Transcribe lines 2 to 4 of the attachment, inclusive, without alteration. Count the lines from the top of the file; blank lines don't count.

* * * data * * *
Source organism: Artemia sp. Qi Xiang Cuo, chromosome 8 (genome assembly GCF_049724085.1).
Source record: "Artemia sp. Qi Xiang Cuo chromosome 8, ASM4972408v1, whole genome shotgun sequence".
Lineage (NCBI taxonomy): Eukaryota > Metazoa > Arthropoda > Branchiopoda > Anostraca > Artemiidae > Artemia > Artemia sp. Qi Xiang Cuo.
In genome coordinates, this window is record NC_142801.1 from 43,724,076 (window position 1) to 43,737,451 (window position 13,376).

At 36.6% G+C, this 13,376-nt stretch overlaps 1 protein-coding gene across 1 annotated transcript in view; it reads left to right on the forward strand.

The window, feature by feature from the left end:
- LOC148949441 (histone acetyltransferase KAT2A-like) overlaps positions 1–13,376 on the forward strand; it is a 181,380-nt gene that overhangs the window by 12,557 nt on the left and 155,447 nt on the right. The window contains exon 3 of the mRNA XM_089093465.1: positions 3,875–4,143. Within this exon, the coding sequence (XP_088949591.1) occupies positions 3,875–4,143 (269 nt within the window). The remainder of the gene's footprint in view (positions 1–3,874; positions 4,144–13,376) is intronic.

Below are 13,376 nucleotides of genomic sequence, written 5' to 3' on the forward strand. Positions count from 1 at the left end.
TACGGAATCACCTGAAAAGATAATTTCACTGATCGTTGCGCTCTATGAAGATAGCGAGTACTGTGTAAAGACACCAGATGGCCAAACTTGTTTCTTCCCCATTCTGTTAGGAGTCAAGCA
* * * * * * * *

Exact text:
Source record: "Artemia sp. Qi Xiang Cuo chromosome 8, ASM4972408v1, whole genome shotgun sequence".
Lineage (NCBI taxonomy): Eukaryota > Metazoa > Arthropoda > Branchiopoda > Anostraca > Artemiidae > Artemia > Artemia sp. Qi Xiang Cuo.
In genome coordinates, this window is record NC_142801.1 from 43,724,076 (window position 1) to 43,737,451 (window position 13,376).